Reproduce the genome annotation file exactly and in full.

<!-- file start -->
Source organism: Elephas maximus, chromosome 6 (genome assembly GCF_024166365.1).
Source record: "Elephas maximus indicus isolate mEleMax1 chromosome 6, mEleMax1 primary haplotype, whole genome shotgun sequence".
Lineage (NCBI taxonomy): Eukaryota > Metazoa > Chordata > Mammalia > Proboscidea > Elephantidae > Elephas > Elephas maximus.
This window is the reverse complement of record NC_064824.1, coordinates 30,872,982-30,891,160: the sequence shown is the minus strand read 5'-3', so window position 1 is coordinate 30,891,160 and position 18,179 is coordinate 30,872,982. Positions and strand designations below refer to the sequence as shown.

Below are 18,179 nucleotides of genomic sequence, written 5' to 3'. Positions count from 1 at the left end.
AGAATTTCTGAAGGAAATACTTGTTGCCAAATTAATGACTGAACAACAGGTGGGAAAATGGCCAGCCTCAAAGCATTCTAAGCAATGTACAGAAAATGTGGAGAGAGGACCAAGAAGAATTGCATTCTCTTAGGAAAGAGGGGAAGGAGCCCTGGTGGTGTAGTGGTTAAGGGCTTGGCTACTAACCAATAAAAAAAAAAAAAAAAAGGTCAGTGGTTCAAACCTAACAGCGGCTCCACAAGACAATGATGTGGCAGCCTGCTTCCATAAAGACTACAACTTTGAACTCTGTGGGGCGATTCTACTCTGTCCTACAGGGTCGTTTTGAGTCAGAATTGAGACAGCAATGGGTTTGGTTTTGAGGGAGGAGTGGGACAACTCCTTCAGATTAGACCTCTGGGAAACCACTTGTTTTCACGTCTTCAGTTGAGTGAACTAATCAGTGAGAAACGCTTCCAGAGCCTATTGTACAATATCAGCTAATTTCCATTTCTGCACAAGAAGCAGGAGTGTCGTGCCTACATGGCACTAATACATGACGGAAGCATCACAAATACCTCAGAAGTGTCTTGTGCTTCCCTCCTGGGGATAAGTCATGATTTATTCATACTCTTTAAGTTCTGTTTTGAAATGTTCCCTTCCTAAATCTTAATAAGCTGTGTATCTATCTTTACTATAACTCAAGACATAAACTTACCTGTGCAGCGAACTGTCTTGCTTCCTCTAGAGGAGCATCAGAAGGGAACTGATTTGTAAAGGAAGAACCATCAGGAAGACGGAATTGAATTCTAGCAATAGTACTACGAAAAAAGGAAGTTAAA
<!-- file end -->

Source organism: Elephas maximus, chromosome 6 (genome assembly GCF_024166365.1).
Source record: "Elephas maximus indicus isolate mEleMax1 chromosome 6, mEleMax1 primary haplotype, whole genome shotgun sequence".
Lineage (NCBI taxonomy): Eukaryota > Metazoa > Chordata > Mammalia > Proboscidea > Elephantidae > Elephas > Elephas maximus.
This window is the reverse complement of record NC_064824.1, coordinates 30,872,982-30,891,160: the sequence shown is the minus strand read 5'-3', so window position 1 is coordinate 30,891,160 and position 18,179 is coordinate 30,872,982. Positions and strand designations below refer to the sequence as shown.

Below are 18,179 nucleotides of genomic sequence, written 5' to 3'. Positions count from 1 at the left end.
AGAATTTCTGAAGGAAATACTTGTTGCCAAATTAATGACTGAACAACAGGTGGGAAAATGGCCAGCCTCAAAGCATTCTAAGCAATGTACAGAAAATGTGGAGAGAGGACCAAGAAGAATTGCATTCTCTTAGGAAAGAGGGGAAGGAGCCCTGGTGGTGTAGTGGTTAAGGGCTTGGCTACTAACCAATAAAAAAAAAAAAAAAAAGGTCAGTGGTTCAAACCTAACAGCGGCTCCACAAGACAATGATGTGGCAGCCTGCTTCCATAAAGACTACAACTTTGAACTCTGTGGGGCGATTCTACTCTGTCCTACAGGGTCGTTTTGAGTCAGAATTGAGACAGCAATGGGTTTGGTTTTGAGGGAGGAGTGGGACAACTCCTTCAGATTAGACCTCTGGGAAACCACTTGTTTTCACGTCTTCAGTTGAGTGAACTAATCAGTGAGAAACGCTTCCAGAGCCTATTGTACAATATCAGCTAATTTCCATTTCTGCACAAGAAGCAGGAGTGTCGTGCCTACATGGCACTAATACATGACGGAAGCATCACAAATACCTCAGAAGTGTCTTGTGCTTCCCTCCTGGGGATAAGTCATGATTTATTCATACTCTTTAAGTTCTGTTTTGAAATGTTCCCTTCCTAAATCTTAATAAGCTGTGTATCTATCTTTACTATAACTCAAGACATAAACTTACCTGTGCAGCGAACTGTCTTGCTTCCTCTAGAGGAGCATCAGAAGGGAACTGATTTGTAAAGGAAGAACCATCAGGAAGACGGAATTGAATTCTAGCAATAGTACTACGAAAAAAGGAAGTTAAA